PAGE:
I remember a day when we stood in Weston-Super-Mare at the mouth of the Severn near Bristol, Barry-island at the horizon. Suddenly Philip said – and it was like a request to save the world: “Mister Thomas, light a match!”
Long ago in school we had to write a composition, the subject was a quote of Kant: “It is better to light a small light than to bluster about the big darkness!”
Yesterday I saw a report about Vertical Farming. Salad was grown inside laboratories – to be grown inside buildings in future – and the scientist said: we try to copy the sunlight; of course the sunlight is the ideal light! In fact plants here on earth grow in the sunlight and we humans couldn’t live without it neither.
As I am standing up early in the morning now in wintertime it’s still dark outside (“Baby, it’s cold outside!”). Preoccupated with my writings I saw after a while, that it was still dark outside. I felt deep panic imagining that the light never would come back! In fact our lives depend on it, furthermore we forget that we would be invisible in the dark!
The Canadian photographer Jeff Wall quotes in his work “After ‘Invisible Man’ by Ralph Ellison” some bits of Ellison’s novel “The invisible man”: “And I love the light. Maybe it sounds queer, that an invisible is yearning for light. But it is logic, because I am invisible. Light proves my identity, delivers my figure. Without light I am not only invisible, but shapeless. And who is not aware of his shape is a living dead… Light is truth and truth is light.”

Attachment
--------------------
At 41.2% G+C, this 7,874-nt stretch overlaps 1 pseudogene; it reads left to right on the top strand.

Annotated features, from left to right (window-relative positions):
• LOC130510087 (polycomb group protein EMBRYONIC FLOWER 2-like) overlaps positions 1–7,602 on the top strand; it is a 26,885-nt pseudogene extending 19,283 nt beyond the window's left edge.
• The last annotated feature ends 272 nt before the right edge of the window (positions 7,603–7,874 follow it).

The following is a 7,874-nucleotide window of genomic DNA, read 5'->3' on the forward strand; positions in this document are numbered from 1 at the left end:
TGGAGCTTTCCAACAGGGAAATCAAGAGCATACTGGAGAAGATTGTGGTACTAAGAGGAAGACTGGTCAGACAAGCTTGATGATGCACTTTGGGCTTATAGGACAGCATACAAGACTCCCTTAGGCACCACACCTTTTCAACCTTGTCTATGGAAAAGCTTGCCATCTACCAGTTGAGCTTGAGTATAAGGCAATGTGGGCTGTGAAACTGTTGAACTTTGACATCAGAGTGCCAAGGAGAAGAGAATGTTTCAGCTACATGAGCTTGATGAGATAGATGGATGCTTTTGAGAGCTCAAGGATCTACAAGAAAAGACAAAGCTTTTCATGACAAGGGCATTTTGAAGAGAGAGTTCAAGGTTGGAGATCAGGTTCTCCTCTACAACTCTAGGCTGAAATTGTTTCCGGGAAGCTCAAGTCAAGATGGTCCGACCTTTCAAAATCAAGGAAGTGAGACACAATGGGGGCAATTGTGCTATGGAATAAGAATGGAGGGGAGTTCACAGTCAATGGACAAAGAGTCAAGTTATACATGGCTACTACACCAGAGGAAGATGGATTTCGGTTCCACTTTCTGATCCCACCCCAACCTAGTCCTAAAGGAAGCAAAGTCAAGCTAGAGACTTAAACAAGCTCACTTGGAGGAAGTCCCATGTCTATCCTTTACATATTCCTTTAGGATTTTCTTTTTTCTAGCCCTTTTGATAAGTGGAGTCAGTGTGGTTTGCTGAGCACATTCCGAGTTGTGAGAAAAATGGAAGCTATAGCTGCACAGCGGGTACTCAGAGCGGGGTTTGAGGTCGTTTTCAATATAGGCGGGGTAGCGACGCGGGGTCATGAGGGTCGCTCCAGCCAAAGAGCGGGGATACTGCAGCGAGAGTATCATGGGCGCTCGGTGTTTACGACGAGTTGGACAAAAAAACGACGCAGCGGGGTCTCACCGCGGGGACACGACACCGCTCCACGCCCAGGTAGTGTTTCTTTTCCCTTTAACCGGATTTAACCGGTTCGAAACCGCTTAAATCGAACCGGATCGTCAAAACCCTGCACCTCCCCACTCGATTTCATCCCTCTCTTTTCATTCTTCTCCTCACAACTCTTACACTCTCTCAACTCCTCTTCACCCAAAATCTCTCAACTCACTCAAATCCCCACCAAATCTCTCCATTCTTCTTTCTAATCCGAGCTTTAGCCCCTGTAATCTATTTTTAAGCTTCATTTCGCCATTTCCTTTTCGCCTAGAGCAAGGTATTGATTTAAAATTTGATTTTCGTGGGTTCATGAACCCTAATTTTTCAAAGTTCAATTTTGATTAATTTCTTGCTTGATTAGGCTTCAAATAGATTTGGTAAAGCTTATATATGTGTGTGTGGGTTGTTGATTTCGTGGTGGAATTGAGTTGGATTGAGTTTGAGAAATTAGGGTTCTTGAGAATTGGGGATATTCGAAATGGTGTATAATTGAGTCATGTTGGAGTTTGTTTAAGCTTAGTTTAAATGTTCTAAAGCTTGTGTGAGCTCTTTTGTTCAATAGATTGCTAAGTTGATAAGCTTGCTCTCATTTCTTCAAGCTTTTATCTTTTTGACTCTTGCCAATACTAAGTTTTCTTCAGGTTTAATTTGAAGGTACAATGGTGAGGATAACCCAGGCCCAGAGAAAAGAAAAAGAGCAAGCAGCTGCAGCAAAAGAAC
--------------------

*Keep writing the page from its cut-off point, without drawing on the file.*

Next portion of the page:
Jeff Wall photograph shows a man sitting in a fully enlightened room, with hundreds of lightbulbs
Ah, Enlightenment! I hope we didn’t forget you. In fact “light” is tightly connected to “seeing”. Don’t we say “The sun sees everything?” And to see means to think?
The last words of Goethe were “More light, please!” Then he died.